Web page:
Mar 22, 2010 When judges rule 6-5 on a defendant’s offer to take a breathalyzer test
Image from National Institute of Standards & Technology.
An officer arrested a man for DWI on private property, and was not sure whether he would mention the possibility of taking a breathalyzer test, not knowing whether Virginia’s implied consent law for taking a breathalyzer test applied. After the defendant’s arrest but before the officer mentioned any breath test, the defendant offered to take a breathalyzer test:
When they arrived at the detention center, as the officer was reading the Miranda warnings to him, appellant “brought the subject up and said that he was willing to blow and he wanted to blow.” Up to that point, the officer had not decided whether he would even bring up the breath test, as he was not sure that the implied consent law applied when, as here, a suspect was arrested on private property. However, as the officer put it, appellant “made the decision” for him when appellant volunteered to take the test after being informed of his Miranda rights. Officer Weinstein administered the test, appellant blew into the Intoxilyzer, and the breath test resulted in a BAC reading of .09.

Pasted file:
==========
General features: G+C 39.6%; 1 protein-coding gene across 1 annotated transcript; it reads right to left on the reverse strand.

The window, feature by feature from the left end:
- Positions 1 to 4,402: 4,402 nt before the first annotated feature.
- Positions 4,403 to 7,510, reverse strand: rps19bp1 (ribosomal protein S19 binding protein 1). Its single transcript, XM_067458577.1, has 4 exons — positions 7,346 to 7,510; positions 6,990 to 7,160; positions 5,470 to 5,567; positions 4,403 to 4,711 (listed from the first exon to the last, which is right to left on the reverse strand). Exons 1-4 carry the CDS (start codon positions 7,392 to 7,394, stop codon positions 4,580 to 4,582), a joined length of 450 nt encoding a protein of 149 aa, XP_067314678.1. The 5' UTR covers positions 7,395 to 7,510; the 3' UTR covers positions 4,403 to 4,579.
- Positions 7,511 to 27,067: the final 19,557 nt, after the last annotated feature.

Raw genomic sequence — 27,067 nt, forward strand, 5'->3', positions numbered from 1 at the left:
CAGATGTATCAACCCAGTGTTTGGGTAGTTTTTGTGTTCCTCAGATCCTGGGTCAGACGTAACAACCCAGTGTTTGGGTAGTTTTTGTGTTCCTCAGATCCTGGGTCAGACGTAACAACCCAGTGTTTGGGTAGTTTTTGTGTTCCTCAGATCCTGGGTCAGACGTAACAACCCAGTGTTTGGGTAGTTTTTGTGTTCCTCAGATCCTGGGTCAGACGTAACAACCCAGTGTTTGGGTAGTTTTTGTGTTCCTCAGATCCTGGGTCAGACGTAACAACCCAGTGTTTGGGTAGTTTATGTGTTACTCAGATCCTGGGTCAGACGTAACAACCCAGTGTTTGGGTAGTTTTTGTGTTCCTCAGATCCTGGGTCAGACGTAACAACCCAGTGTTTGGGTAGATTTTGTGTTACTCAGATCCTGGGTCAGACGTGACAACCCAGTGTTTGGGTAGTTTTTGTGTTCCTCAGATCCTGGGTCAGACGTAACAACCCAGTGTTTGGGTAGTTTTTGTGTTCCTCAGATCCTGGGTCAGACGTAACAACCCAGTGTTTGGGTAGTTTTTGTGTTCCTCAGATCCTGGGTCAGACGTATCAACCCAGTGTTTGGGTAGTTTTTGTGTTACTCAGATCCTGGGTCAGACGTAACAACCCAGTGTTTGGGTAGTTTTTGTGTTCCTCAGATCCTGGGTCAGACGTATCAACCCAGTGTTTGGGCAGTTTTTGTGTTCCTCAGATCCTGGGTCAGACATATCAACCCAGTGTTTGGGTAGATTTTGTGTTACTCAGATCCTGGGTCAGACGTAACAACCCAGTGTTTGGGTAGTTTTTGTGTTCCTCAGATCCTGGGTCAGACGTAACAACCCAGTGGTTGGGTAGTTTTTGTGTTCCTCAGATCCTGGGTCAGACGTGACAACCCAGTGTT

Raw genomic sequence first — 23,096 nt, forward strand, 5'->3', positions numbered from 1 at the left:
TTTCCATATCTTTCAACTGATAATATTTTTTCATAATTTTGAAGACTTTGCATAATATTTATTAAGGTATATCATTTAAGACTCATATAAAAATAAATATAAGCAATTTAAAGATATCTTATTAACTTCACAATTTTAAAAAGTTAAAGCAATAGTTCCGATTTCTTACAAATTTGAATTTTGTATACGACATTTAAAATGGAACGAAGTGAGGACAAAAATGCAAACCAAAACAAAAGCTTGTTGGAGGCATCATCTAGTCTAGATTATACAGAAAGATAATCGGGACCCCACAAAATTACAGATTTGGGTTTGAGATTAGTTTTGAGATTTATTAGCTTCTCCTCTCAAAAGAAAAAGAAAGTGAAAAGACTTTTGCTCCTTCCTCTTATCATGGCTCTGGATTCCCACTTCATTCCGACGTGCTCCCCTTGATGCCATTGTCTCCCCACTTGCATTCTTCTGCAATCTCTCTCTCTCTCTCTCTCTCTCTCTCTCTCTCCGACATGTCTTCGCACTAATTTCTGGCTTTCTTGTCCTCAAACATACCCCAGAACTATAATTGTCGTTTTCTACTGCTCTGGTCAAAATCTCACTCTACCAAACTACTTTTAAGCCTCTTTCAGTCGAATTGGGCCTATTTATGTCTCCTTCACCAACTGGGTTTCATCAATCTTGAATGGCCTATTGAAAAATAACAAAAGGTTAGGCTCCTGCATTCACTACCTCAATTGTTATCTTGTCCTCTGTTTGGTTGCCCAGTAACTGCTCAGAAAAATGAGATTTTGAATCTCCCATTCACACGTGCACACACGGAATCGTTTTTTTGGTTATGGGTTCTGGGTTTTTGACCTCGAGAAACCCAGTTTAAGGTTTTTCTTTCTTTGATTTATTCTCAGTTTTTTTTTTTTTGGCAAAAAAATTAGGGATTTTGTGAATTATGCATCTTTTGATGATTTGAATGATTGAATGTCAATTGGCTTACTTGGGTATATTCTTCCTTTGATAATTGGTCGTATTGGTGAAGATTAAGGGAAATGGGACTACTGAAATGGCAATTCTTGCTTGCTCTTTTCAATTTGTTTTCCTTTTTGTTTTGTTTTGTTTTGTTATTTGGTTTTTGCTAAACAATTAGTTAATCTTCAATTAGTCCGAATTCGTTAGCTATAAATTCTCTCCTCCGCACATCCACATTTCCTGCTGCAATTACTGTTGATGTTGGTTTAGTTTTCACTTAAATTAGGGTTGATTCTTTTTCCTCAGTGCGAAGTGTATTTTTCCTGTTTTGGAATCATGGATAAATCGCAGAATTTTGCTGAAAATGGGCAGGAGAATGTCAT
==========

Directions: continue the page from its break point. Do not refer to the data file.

Roseborough v. Virginia, ___ Va. App. ___ (Feb. 16, 2010).
The Virginia Court of Appeals ruled 6-5 to affirm Mr. Roseborough’s conviction, concluding:
We find the officer did not need to resort to the implied consent law to obtain a breath sample because appellant explicitly asked to take the breath test without being informed about the implied consent statute. Thus, as the officer did not rely upon Code § 18.2-268.2(A) to obtain the sample, that statute was irrelevant here and did not require the exclusion of the certificate of analysis.
We find the trial court did not err in admitting the certificate into evidence, and, therefore, we affirm appellant’s conviction.
The Roseborough dissent responded:
Because the accident did not occur on a “highway of the Commonwealth,” the statutory exception to Code § 19.2-81 did not apply, making appellant’s warrantless arrest for driving while intoxicated invalid, as it did not occur in the presence of the arresting officer.28 Therefore, the certificate of analysis of appellant’s breath test was not administered pursuant to Virginia’s implied consent statute, and the trial court erred in admitting it into evidence on that basis.
In any event, one moral of the story is not to offer police things they do not request, let alone offering them things they do request.